The tree by Indians nam'd "the Sorrowful,"

Mark how it blooms all garlanded with flowers,
And breathes its odours only in the cool
And silent shadow of nocturnal hours.

But from the Pole when in his car of light
Returns at dawn of day the joyous sun,
And touches the fair tree with fingers bright,
Then flowers and fragrance both alike are gone.

Behold the Palm with luscious burden fraught,
Whether the beams of day effulgent glow,
Or night to hide them hath her mantle brought,

Their various fruits those liberal branches show.

Arbella remarks that there is an old Indian legend connected with these trees, which he proceeds to detail, but so much at length, that we dare not venture to offer more than an extract (in its place) to the reader. He relates, that in a part of the country, far to the east of the Portuguese possessions, there once lived a noble Indian, who had a son named Saladin, endowed with rare gifts both personal and mental: but growing weary of an inert life at home, he fled from his father's house, in search of warlike adventures. After performing deeds (which the poet says he will not declare, for that is the business of Fame), the youth at last reached the valley in which the two friends were then sitting, and where there dwelt an old man with a daughter named Grisalda, "a celes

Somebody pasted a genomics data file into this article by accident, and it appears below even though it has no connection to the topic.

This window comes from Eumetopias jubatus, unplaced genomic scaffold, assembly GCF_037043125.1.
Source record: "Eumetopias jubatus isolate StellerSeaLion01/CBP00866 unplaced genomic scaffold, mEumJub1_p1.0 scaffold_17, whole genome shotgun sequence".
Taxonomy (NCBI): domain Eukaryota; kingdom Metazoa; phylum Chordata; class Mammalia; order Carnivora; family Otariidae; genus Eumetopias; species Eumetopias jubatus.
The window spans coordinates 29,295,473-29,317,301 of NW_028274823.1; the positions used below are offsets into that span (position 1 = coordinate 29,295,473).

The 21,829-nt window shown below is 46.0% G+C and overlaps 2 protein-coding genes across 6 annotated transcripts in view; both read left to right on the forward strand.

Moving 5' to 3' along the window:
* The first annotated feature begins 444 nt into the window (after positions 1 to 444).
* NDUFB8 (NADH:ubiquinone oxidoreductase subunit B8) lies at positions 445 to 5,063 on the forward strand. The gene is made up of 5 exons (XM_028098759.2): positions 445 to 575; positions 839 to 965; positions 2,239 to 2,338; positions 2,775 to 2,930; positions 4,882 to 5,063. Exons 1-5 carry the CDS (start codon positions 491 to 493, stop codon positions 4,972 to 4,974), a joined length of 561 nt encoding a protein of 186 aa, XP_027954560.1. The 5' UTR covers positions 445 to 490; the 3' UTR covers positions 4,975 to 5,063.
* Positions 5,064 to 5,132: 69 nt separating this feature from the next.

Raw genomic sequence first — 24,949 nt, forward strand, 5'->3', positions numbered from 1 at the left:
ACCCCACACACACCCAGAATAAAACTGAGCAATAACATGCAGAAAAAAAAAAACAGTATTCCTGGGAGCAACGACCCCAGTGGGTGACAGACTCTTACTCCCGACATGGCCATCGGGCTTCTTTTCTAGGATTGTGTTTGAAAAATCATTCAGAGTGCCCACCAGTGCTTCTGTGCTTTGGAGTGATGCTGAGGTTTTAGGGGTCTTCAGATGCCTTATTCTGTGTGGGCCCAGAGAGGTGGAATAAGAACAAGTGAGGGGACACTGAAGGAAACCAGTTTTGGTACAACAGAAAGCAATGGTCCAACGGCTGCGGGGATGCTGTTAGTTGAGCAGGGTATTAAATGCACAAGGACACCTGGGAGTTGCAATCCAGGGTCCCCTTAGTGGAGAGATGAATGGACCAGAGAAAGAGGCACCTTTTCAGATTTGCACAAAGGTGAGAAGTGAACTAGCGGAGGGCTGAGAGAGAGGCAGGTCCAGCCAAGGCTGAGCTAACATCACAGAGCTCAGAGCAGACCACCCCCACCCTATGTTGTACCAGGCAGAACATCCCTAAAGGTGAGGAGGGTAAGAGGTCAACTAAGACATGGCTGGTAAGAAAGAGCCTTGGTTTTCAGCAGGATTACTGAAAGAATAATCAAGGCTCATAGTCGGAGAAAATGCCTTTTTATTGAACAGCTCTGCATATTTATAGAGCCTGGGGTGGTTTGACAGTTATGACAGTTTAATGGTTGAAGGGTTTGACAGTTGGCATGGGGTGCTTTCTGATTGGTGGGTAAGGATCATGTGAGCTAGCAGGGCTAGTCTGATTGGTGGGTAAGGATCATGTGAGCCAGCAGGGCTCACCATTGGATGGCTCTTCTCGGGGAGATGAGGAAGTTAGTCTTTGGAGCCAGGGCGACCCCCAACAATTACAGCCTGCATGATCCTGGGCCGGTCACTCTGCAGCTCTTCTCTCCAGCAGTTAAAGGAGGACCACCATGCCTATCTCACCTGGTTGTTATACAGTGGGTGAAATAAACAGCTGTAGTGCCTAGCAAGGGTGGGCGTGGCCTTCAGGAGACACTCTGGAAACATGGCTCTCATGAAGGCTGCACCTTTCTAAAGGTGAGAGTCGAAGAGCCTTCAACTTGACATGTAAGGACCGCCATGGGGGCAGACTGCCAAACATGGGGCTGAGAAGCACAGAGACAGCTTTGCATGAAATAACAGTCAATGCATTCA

In the original the Eclogue, is in the Terza rima, for which we substitute the more familiar, and more manageable, elegiac stanza of the ordinary structure.